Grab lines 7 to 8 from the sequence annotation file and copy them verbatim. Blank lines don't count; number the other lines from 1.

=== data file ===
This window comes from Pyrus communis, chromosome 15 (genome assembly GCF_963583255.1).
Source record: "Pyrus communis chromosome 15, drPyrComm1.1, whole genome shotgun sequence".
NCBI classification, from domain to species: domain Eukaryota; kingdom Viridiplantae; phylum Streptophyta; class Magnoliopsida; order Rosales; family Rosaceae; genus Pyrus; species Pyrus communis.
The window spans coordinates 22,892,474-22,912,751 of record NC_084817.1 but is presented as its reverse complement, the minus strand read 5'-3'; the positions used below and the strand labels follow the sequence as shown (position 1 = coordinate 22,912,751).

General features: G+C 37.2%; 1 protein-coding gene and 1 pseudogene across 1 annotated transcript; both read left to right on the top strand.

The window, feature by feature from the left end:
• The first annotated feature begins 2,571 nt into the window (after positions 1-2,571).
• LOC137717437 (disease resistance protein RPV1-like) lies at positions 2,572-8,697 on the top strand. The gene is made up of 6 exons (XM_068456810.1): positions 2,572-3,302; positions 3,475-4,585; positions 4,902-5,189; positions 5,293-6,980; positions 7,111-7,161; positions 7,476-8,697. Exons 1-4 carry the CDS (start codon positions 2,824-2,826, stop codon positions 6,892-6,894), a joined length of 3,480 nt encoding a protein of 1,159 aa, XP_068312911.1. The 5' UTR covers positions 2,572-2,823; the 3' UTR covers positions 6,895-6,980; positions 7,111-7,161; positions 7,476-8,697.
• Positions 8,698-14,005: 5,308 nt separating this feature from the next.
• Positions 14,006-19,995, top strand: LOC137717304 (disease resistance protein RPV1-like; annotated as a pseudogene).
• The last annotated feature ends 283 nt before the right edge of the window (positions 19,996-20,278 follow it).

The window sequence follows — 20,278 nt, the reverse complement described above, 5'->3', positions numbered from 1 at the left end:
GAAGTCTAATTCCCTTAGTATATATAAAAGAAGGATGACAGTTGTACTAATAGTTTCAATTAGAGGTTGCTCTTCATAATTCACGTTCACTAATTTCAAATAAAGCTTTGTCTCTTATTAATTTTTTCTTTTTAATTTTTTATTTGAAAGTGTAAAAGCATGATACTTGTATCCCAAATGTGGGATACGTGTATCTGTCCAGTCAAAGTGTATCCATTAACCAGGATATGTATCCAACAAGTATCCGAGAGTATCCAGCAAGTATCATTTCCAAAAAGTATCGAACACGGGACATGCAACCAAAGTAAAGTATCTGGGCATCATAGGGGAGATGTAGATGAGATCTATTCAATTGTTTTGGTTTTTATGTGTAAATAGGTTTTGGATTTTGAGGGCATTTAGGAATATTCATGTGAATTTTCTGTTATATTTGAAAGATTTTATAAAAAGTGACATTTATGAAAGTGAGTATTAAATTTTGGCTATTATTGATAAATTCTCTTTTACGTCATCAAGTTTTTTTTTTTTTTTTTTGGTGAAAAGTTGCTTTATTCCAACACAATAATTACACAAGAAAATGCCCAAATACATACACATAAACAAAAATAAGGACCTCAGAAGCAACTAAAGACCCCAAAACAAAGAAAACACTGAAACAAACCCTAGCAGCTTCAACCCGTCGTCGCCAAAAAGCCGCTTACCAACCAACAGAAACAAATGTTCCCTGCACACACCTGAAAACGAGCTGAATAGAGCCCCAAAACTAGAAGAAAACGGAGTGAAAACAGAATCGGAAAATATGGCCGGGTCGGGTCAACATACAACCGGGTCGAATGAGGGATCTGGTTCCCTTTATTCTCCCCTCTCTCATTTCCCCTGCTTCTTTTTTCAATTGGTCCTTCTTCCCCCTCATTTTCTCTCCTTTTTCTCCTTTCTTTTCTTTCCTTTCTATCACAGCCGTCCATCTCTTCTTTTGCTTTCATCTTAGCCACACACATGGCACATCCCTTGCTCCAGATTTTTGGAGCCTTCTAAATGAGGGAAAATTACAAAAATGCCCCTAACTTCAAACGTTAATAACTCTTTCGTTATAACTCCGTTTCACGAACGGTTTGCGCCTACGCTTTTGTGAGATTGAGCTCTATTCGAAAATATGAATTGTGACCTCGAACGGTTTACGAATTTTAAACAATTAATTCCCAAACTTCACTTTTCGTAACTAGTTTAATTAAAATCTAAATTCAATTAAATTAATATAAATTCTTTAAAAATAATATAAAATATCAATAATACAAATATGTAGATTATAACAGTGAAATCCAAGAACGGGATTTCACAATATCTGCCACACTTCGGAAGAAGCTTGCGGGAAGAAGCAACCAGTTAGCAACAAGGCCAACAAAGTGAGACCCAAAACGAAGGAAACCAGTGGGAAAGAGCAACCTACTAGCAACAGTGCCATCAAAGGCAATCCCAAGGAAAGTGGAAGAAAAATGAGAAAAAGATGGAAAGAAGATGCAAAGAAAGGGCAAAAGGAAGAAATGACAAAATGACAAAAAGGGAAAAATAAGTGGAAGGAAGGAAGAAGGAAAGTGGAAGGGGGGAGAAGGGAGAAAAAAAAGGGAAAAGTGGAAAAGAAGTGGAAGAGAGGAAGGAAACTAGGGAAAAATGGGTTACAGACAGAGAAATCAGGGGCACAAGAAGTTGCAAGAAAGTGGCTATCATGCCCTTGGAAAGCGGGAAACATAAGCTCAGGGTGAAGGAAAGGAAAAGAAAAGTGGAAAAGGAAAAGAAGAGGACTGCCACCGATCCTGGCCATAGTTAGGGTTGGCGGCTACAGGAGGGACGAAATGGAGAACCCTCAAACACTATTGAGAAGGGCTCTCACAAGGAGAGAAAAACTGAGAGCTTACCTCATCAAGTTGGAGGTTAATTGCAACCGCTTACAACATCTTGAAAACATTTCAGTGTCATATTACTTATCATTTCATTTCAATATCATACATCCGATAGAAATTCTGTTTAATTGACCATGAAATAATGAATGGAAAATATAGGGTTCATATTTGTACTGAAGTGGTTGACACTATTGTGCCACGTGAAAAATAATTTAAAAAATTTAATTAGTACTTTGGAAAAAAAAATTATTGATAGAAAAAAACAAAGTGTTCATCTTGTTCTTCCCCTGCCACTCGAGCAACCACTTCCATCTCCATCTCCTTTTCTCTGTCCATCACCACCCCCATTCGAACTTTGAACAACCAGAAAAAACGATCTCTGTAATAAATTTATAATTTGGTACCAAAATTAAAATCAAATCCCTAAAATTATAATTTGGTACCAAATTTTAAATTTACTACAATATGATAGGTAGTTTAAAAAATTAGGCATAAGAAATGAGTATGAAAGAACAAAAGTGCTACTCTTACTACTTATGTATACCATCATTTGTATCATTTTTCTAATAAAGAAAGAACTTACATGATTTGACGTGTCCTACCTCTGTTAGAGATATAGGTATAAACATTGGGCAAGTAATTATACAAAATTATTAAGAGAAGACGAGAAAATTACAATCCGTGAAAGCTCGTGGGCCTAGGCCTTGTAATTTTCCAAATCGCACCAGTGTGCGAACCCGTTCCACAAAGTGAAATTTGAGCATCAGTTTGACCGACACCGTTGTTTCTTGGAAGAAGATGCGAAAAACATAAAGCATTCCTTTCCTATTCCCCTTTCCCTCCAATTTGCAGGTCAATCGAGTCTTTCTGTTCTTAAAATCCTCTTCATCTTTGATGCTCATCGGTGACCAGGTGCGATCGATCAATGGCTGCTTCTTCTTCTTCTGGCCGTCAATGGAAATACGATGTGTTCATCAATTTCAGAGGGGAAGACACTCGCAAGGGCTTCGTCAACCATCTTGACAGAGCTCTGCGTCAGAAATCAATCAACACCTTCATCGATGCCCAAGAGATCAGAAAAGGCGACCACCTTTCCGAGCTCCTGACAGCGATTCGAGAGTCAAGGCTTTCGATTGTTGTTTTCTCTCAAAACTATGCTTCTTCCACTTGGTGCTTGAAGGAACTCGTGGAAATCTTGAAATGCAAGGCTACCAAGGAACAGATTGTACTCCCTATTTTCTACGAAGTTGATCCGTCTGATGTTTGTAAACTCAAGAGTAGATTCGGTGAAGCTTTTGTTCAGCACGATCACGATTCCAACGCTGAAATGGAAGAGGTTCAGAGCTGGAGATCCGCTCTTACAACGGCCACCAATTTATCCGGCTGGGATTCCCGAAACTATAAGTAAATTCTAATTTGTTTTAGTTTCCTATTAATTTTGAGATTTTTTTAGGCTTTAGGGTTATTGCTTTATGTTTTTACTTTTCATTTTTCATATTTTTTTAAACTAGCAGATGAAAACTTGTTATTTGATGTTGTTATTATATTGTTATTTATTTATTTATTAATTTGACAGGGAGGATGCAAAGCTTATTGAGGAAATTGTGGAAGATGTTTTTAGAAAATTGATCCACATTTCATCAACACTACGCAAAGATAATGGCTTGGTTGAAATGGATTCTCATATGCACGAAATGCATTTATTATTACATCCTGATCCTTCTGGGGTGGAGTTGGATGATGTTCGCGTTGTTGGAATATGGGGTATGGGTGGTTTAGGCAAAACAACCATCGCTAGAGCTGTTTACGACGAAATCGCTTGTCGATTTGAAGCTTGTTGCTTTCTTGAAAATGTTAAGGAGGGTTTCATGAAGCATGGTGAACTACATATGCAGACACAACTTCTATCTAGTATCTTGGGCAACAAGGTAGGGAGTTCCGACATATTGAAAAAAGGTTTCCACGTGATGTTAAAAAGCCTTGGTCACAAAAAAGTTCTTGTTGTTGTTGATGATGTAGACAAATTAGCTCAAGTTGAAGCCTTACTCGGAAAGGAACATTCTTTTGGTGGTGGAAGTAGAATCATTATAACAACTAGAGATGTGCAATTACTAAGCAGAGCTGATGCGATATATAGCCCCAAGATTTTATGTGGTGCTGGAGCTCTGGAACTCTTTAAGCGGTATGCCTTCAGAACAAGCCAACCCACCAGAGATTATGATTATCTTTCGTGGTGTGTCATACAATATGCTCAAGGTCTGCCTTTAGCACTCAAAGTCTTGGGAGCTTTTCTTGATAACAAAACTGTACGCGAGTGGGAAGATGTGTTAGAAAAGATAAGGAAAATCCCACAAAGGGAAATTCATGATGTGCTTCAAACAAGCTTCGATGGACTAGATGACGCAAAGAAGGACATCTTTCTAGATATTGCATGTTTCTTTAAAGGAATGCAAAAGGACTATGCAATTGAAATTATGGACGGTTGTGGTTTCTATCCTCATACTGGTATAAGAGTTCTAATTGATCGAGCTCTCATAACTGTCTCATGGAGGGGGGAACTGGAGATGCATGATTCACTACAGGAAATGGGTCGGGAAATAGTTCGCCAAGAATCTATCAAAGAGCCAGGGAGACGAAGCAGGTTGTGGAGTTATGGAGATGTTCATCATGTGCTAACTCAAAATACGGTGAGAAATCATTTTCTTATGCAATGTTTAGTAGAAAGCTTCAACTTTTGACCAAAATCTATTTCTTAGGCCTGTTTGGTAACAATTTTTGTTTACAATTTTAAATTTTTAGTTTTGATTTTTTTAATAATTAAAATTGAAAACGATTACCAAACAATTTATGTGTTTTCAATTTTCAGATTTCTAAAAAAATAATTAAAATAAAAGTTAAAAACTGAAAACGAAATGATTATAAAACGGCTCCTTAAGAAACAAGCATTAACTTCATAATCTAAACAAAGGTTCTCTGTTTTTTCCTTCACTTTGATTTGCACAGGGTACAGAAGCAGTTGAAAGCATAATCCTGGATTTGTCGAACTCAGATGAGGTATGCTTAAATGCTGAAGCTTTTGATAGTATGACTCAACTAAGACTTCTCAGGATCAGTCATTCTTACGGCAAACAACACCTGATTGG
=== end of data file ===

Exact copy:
• The first annotated feature begins 2,571 nt into the window (after positions 1-2,571).
• LOC137717437 (disease resistance protein RPV1-like) lies at positions 2,572-8,697 on the top strand. The gene is made up of 6 exons (XM_068456810.1): positions 2,572-3,302; positions 3,475-4,585; positions 4,902-5,189; positions 5,293-6,980; positions 7,111-7,161; positions 7,476-8,697. Exons 1-4 carry the CDS (start codon positions 2,824-2,826, stop codon positions 6,892-6,894), a joined length of 3,480 nt encoding a protein of 1,159 aa, XP_068312911.1. The 5' UTR covers positions 2,572-2,823; the 3' UTR covers positions 6,895-6,980; positions 7,111-7,161; positions 7,476-8,697.